2. If homework should be assigned to promote practice of skills taught in class, should students be graded on the work if they did not understand was was taught?

To address #2, I don't grade

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To address #2, I don't grade homework as to its correctness. I give them credit for the attempt, did they try or did they just leave it blank? We go over the homework as a class as well so they can see where they went wrong and ask questions as needed. This is grade 4 though, not middle school.

School Librarian, East Hoke Middle School

Graded Homework - Yes

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Homework, even though it is for practice should be graded. From my experience as a classroom teacher, if students know that homework is graded, they tend to pay more attention in class, ask more questions if they don't understand, etc... A grade is valuable to students, if they know they are not being graded they undervalue homework and don't put the effort into it that they should. In middle school, we are able to weight the assignment categories, which gives the teacher the ability to have the homework grade count appropriately in the overall grade.

HS Mathematics and MS/HS Pre-Engineering teacher, from South Louisiana

Time-Management & Grades

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1) Time-management for students who are "over-scheduled with extracurricular activities" - several of my top students are cheerleaders or participants in various sports, as well as members of several school organizations and/or participants in non-school activities. They learn to make use of available time, even if it's small periods of time - they borrow text books to work on homework during lunch or during the half-hour before practice starts after school (time set aside for athletes to work on homework or receive tutoring), as well as on the bus when traveling to out-of-town games! This provides positive modeling and encouragement for their peers who frequently follow their example.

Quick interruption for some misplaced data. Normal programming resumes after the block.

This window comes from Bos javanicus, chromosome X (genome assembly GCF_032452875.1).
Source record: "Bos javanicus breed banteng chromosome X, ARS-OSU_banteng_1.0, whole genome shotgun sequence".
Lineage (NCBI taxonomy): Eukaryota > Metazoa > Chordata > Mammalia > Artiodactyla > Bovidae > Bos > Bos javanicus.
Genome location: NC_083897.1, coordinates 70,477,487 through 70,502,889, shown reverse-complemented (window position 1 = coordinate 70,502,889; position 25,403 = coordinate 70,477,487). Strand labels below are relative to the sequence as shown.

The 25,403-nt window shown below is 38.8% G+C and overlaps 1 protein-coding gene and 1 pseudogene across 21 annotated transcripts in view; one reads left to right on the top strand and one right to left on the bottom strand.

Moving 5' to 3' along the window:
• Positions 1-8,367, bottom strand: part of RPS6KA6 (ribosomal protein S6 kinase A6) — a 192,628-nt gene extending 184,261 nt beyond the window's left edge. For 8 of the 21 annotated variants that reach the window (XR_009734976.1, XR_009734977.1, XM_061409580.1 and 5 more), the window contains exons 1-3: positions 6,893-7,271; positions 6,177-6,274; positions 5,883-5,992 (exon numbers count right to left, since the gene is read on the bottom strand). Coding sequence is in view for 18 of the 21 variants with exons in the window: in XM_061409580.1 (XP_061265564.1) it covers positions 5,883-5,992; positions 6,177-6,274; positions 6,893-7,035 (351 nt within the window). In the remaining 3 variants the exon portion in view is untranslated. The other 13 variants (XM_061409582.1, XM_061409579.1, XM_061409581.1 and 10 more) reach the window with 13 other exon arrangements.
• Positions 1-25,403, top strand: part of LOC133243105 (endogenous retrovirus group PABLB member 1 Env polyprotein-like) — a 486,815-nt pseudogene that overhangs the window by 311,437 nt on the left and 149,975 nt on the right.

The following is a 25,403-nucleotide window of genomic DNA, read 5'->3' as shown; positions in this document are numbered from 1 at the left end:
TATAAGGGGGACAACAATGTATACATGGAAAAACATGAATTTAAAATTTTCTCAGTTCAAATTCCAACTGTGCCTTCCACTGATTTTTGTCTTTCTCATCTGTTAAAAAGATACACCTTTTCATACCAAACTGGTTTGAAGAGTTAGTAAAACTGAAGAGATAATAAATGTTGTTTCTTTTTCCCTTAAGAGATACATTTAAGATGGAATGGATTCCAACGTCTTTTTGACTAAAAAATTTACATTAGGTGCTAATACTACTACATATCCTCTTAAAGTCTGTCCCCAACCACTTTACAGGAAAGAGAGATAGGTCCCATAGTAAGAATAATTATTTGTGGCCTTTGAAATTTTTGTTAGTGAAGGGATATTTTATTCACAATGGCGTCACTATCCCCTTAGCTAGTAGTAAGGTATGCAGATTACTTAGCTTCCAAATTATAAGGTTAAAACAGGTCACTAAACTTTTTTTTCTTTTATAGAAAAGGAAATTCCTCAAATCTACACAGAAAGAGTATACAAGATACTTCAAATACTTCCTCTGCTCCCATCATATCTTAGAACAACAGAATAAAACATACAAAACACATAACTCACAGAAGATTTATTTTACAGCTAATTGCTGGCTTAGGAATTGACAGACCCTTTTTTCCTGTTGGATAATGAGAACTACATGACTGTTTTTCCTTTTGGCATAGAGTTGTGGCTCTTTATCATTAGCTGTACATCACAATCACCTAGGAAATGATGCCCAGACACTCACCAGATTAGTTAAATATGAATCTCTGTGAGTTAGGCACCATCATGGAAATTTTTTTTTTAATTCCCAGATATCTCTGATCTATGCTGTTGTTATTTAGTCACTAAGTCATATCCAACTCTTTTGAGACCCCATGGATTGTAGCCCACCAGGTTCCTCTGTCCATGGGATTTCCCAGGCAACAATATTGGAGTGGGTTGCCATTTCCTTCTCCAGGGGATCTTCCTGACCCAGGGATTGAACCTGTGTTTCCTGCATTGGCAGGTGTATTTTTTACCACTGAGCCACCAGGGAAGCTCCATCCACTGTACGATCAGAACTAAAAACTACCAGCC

Our students also know that most of our teachers are willing to allow extra time on game days or when several things taking place on the same day - all they have to do is let us know (preferably ahead of time). Frequently, I will reduce an assignment or give the whole class extra time if there is a big game or track meet or concert, etc. I am also willing to work with my students who take private dance or music lessons, have a job, or participate in church or family activities. I see my job as one in which I need to help my students learn to work with other people, making accommodations or compromises that will help all parties meet with success in reaching their goals. My students know that I value their extra-curricular activities and family time.